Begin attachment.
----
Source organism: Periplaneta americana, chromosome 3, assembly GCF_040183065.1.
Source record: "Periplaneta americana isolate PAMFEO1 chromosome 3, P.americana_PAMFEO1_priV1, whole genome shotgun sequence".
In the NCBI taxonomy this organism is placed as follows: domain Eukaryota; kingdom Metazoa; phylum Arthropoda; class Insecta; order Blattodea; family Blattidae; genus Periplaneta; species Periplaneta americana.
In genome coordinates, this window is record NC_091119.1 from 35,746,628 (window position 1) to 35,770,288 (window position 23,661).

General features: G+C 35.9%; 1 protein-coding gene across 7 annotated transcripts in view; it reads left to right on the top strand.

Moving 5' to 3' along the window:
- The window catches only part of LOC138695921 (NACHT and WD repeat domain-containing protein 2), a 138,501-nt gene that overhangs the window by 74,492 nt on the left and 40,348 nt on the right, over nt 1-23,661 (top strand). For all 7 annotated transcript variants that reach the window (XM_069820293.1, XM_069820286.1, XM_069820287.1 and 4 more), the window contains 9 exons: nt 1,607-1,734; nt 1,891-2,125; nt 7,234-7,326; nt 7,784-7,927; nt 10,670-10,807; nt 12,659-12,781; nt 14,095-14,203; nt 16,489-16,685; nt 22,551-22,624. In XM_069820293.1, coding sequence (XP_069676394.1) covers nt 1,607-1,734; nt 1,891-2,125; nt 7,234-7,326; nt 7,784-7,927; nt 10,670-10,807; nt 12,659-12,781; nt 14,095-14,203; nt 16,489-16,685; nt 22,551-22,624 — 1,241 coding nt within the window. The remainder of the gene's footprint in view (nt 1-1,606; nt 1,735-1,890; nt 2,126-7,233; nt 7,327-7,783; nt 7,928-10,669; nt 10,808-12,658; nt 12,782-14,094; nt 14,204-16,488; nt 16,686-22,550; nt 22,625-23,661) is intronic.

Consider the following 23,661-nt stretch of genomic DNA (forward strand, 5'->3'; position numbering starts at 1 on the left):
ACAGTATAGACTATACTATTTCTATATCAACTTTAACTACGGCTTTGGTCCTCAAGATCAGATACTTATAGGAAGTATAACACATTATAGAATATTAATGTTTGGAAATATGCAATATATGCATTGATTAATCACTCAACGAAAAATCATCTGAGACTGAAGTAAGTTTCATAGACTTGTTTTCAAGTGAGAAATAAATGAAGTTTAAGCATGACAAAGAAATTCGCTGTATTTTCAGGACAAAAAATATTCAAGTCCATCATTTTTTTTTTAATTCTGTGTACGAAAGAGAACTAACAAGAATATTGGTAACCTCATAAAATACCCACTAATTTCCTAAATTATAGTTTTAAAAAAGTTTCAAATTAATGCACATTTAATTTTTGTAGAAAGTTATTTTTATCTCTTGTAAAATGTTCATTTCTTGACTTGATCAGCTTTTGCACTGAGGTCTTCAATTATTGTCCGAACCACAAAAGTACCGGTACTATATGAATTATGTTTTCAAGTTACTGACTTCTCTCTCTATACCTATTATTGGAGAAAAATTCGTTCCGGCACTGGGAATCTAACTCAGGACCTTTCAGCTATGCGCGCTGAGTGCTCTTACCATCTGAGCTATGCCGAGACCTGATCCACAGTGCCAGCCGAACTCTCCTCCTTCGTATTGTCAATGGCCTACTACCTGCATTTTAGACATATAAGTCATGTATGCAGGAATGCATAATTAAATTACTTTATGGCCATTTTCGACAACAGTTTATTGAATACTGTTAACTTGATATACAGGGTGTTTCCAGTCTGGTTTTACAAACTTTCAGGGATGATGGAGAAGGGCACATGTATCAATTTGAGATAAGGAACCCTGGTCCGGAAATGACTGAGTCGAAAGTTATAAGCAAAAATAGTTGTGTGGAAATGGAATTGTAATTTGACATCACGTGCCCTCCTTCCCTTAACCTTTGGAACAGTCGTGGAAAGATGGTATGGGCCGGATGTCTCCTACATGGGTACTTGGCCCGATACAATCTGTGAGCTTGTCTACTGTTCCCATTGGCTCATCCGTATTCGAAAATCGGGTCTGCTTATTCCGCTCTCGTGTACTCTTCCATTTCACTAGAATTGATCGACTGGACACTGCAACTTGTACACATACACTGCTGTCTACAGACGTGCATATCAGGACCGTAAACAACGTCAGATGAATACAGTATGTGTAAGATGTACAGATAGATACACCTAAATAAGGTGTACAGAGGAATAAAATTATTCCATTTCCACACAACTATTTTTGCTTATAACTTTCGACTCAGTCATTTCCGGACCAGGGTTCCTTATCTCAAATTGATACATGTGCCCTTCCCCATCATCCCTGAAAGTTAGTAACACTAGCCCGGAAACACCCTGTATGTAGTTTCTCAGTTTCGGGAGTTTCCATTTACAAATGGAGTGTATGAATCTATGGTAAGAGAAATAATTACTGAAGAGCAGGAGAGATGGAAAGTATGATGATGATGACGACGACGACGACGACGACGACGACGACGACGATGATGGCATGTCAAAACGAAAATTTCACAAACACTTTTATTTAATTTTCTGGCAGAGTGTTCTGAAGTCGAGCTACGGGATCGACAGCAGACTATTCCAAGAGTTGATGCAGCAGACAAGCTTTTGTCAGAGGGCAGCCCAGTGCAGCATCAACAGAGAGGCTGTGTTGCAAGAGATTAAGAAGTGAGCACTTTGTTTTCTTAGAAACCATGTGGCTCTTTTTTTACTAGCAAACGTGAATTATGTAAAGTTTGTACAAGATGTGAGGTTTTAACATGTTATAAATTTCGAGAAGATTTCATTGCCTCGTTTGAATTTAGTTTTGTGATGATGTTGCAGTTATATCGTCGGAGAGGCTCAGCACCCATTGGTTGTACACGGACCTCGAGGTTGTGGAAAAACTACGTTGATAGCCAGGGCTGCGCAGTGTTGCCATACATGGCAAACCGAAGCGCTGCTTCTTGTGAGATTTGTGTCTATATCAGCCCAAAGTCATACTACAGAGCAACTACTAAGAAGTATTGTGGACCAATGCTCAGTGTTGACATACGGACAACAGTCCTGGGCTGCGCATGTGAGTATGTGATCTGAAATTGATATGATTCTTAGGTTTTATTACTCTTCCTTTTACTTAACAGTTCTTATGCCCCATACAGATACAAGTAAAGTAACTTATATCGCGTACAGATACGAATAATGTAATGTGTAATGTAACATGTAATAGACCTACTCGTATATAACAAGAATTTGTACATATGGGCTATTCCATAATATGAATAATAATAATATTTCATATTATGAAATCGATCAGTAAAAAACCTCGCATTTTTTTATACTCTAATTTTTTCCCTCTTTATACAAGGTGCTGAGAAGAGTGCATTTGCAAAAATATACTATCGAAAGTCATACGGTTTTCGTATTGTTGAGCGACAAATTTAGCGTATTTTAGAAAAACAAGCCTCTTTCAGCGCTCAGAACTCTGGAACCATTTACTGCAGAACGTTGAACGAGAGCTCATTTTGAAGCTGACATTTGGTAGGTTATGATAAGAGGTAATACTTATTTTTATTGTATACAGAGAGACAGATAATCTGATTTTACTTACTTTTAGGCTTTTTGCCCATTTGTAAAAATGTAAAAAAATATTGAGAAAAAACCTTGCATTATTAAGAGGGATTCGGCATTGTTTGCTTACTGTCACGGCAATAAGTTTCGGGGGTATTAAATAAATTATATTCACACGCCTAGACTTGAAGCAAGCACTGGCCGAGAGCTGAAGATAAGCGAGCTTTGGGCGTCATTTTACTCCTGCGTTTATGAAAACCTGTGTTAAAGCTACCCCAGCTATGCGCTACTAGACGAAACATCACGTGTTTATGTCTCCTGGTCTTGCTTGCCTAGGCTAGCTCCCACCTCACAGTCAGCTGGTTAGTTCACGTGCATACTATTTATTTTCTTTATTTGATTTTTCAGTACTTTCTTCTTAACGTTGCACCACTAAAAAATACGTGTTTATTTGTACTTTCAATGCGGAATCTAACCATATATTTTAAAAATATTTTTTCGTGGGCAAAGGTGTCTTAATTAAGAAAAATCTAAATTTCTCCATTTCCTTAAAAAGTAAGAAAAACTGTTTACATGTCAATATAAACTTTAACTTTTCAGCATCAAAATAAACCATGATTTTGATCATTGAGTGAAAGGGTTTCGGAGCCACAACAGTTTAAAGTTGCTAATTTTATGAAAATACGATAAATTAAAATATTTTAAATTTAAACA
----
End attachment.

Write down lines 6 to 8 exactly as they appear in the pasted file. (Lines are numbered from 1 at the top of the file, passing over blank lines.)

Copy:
Moving 5' to 3' along the window:
- The window catches only part of LOC138695921 (NACHT and WD repeat domain-containing protein 2), a 138,501-nt gene that overhangs the window by 74,492 nt on the left and 40,348 nt on the right, over nt 1-23,661 (top strand). For all 7 annotated transcript variants that reach the window (XM_069820293.1, XM_069820286.1, XM_069820287.1 and 4 more), the window contains 9 exons: nt 1,607-1,734; nt 1,891-2,125; nt 7,234-7,326; nt 7,784-7,927; nt 10,670-10,807; nt 12,659-12,781; nt 14,095-14,203; nt 16,489-16,685; nt 22,551-22,624. In XM_069820293.1, coding sequence (XP_069676394.1) covers nt 1,607-1,734; nt 1,891-2,125; nt 7,234-7,326; nt 7,784-7,927; nt 10,670-10,807; nt 12,659-12,781; nt 14,095-14,203; nt 16,489-16,685; nt 22,551-22,624 — 1,241 coding nt within the window. The remainder of the gene's footprint in view (nt 1-1,606; nt 1,735-1,890; nt 2,126-7,233; nt 7,327-7,783; nt 7,928-10,669; nt 10,808-12,658; nt 12,782-14,094; nt 14,204-16,488; nt 16,686-22,550; nt 22,625-23,661) is intronic.

Consider the following 23,661-nt stretch of genomic DNA (forward strand, 5'->3'; position numbering starts at 1 on the left):